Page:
Firefox 41: Mozilla modifies how icon fonts are handled by the browser

Martin Brinkmann
Jul 21, 2015

Version 41 of the Firefox web browser ships with a change that affects how icon fonts are handled by the browser if fonts are blocked in the preferences by the user.

Firefox users can block websites from selecting their own fonts. If they enable that option, no extra fonts get downloaded to the local system.

One consequence of blocking fonts downloads in Firefox is that so-called icon fonts are not displayed as well.

Many websites use icon fonts, Font Awesome or Octicons, to display icons. The WordPress theme used here on Ghacks uses Font Awesome for some icons, the comment bubble for instance.

If the font is not downloaded when the site is accessed in the browser, a broken icon is displayed instead in its place. The website remains usable usually but display issues may impact usability as icons and thus functionality may not always be identifiable anymore.

The font setting

firefox font downloads

The main setting that determines whether fonts get downloaded or not is listed as a preference in Firefox. You can manage it in the following way:

  1. Type about:preferences in the browser's address bar and hit enter.
  2. Switch to Content once the preferences open.
  3. Click on Advanced next to Fonts & Colors.
  4. There you find the preference "Allow pages to choose their own fonts, instead of my selections above".
  5. If you uncheck it, Firefox will block the downloading of fonts.

The change

The change does not affect the downloading of web fonts in Firefox. If you have disabled the preference above, web fonts won't be downloaded just like before.

Starting with Firefox 41, icon fonts will be downloaded however if they are used by websites even if the downloading of fonts is disabled in the Firefox options.

You may override the default behavior however if you don't want icon fonts to be downloaded by the browser.

  1. Type about:config in the browser's address bar and hit enter.
  2. Confirm you will be careful if a warning message appears.
  3. Search for gfx.downloadable_fonts.enabled
  4. Double-click the preference to set it to false.
  5. The preference browser.display.use_document_fonts determines whether Firefox will download fonts or not.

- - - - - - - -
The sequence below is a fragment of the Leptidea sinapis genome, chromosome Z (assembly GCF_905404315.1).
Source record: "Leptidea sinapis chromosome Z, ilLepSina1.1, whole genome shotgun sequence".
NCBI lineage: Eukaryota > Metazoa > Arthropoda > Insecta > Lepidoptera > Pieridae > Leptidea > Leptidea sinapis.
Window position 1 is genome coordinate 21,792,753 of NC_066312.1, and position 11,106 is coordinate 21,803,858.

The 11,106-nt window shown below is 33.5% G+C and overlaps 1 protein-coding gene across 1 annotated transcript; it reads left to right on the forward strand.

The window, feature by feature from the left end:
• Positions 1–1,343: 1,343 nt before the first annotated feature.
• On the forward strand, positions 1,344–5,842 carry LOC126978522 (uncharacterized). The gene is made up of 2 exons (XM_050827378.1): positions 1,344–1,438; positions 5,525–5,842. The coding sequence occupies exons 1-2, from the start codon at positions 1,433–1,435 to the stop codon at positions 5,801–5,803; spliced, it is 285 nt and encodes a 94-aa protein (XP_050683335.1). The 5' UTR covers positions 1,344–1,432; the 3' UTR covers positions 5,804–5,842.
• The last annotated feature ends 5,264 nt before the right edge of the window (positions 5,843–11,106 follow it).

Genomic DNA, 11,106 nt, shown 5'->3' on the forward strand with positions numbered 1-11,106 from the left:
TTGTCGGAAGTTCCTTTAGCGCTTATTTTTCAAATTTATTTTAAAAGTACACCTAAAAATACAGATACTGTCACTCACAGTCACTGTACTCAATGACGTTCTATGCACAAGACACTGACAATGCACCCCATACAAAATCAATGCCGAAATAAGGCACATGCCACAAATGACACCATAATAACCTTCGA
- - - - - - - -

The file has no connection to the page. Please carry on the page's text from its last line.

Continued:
6. If you set it to 0, the browser will block the downloading of regular fonts.


If you want all fonts to be downloaded (default in Firefox after installation):

  • Set browser.display.use_document_fonts to 1 and gfx.downloadable_fonts.enabled to true

If you want regular fonts to be blocked and icon fonts to be downloaded (default from Firefox 41 on for users who have disabled the fonts preference in the Firefox options):

  • Set browser.display.use_document_fonts to 0 and gfx.downloadable_fonts.enabled to true

If you want regular fonts and icon fonts to be blocked:

  • Set browser.display.use_document_fonts to 0 and gfx.downloadable_fonts.enabled to false

Closing Words

The change affects users who have disabled the downloading of fonts in Firefox as they need to make a change in about:config if they want to keep on blocking icon fonts in Firefox.

Those who have disabled the download of fonts but disliked the fact that icon fonts would not be displayed on sites benefit from the change. (via Sören Hentzschel)

Firefox 41: Mozilla modifies how icon fonts are handled by the browser
Article Name
Firefox 41: Mozilla modifies how icon fonts are handled by the browser
Firefox 41 changes how Firefox handles icon fonts if users have selected to block the downloading of fonts from websites.

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  1. nnm said on March 21, 2016 at 4:38 pm

    This is a fantastic, long awaited feature, now I can get rid of my blacklisted @font-face stylish file. I am sick of “creative” designers who are using unreadable fonts which looks good only on their computers (or rather in their minds).